Moronic as deathly actions may seem, their potential consequences still don’t mean we can’t act freely, even to the potential detriment of our survival, so freedom of action can still be argued as being achievable, regardless of it’s consequences.

Given there are valid arguments for both sides regarding freedom of action it seems that there must be a higher level of functioning which influences the free nature of such actions.

Which brings us to the third and final right of freedom.

Free thought.

I believe freedom of thought is impossible and I believe it is this understanding that causes me (and probably many others) so much internal distress.

Yes, we can think anything at any time and for any duration of time, we have that freedom.

But do we

But without complete control of our thoughts how much freedom do they really have.

Perhaps spending much of my life dealing with an assortment of mental ailments and devoting a great deal of time and energy to strengthening my self-awareness so I can hone in on when my thoughts are real and rational or obtrusive and irrational, products of the quirks in my mind, has given me an appreciation of the volume and power unwanted and uncontrolled thoughts can have in our daily lives.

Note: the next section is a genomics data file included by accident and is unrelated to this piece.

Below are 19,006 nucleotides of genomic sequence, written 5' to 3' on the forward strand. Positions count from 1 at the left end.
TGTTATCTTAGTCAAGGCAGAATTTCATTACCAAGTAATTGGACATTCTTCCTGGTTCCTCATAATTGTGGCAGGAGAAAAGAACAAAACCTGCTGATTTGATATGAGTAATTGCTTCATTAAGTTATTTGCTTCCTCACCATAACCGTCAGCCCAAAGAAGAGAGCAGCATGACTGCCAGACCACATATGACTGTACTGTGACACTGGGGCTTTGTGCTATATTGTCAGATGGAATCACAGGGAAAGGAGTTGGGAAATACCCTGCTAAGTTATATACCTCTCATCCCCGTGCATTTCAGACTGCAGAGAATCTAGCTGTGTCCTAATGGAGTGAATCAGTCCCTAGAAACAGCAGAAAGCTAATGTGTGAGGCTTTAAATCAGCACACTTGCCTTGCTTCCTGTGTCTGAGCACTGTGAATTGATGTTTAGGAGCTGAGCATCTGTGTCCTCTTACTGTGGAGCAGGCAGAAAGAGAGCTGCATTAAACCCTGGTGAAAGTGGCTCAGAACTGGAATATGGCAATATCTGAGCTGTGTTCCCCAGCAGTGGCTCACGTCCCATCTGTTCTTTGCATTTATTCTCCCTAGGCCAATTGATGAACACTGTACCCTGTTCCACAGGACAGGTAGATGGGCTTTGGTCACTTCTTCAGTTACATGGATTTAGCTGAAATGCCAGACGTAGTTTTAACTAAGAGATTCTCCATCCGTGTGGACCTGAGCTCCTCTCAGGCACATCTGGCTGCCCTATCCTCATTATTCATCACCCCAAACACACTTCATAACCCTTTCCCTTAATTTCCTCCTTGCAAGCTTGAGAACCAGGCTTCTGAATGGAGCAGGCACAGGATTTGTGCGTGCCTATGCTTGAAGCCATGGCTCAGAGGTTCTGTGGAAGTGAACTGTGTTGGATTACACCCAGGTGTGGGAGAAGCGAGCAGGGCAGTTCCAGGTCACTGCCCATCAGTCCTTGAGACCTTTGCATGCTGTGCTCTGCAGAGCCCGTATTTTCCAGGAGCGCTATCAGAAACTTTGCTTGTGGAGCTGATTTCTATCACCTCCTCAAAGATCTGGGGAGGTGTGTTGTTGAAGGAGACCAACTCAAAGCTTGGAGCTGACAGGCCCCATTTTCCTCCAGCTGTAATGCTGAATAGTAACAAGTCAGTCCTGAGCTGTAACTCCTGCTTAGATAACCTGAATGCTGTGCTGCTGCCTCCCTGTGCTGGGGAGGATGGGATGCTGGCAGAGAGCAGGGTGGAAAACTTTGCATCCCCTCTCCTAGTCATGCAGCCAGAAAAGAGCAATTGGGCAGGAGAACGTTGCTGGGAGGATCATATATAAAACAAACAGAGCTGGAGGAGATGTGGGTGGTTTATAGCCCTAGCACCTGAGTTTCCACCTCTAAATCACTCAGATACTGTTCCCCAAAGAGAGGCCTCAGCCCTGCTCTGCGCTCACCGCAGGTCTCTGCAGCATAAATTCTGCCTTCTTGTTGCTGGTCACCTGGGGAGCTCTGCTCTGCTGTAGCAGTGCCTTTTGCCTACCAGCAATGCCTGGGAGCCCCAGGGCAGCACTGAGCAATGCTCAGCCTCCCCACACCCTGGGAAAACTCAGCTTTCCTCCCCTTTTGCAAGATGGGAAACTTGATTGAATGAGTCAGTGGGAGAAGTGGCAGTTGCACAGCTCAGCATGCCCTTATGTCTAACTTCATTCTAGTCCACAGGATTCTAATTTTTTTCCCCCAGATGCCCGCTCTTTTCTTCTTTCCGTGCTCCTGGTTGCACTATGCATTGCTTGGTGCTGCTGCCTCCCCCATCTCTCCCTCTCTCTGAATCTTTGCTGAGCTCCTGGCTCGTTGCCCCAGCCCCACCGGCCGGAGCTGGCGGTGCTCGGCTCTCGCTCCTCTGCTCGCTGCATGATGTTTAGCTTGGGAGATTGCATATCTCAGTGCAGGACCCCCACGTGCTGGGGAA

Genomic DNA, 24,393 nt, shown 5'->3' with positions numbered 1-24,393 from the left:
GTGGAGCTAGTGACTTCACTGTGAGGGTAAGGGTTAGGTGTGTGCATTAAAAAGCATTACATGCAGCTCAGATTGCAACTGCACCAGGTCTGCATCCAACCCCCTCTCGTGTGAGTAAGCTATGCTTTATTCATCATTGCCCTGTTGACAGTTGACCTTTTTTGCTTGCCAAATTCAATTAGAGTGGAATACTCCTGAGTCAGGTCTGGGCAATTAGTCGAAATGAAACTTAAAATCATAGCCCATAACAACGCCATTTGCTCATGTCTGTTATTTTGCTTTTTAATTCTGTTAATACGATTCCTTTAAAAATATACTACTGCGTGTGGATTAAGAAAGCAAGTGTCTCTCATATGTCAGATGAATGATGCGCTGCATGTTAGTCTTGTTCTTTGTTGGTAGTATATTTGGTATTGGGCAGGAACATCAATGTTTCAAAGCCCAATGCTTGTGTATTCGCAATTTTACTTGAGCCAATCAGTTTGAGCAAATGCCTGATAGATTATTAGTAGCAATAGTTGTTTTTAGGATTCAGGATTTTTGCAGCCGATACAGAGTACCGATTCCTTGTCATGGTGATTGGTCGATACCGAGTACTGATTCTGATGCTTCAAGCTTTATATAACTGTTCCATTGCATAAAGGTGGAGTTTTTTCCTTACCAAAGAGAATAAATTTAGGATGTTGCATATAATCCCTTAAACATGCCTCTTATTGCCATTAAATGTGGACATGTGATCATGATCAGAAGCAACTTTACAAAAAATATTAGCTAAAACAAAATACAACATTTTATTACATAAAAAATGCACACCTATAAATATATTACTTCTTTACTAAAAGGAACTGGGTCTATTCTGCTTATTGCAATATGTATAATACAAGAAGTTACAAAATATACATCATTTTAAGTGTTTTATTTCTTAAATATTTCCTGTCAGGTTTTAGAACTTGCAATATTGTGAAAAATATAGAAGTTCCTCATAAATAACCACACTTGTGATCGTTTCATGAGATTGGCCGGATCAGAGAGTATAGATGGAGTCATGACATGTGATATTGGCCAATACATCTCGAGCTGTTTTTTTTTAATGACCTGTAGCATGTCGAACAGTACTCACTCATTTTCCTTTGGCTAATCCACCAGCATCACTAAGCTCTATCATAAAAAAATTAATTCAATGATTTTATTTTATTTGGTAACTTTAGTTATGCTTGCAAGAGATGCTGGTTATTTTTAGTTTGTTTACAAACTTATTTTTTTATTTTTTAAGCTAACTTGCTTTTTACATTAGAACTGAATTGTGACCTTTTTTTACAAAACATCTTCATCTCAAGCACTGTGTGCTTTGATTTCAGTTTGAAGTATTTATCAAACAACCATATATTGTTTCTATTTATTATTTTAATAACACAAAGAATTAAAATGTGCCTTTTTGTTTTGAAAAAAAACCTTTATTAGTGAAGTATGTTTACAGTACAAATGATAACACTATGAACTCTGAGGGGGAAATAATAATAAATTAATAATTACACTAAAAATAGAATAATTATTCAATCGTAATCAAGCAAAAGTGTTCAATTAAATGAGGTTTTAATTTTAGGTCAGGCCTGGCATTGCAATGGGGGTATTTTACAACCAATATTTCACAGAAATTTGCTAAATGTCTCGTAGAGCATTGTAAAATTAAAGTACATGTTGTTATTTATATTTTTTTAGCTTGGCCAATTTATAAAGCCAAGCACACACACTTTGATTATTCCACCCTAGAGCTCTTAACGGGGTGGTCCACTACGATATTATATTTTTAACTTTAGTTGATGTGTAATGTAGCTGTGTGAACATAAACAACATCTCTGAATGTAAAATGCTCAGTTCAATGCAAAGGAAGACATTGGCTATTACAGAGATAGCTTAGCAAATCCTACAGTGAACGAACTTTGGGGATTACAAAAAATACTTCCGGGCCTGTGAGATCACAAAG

We may have the freedom of thought, but we do not necessarily have freedom to think.

Obviously you could argue that we can conjure up any thought we want consciously when prompted. Say for example if I said think of a bear you can immediately picture a bear.

But how truly bear-like is your thought and how much control do you have over your thought bear. Where are you drawing your thought bear from? A memory? If so your thought truly your own is it a product of visual stimulus you had no control over seeing and thus selected to be projected into our conscious by a means beyond our control.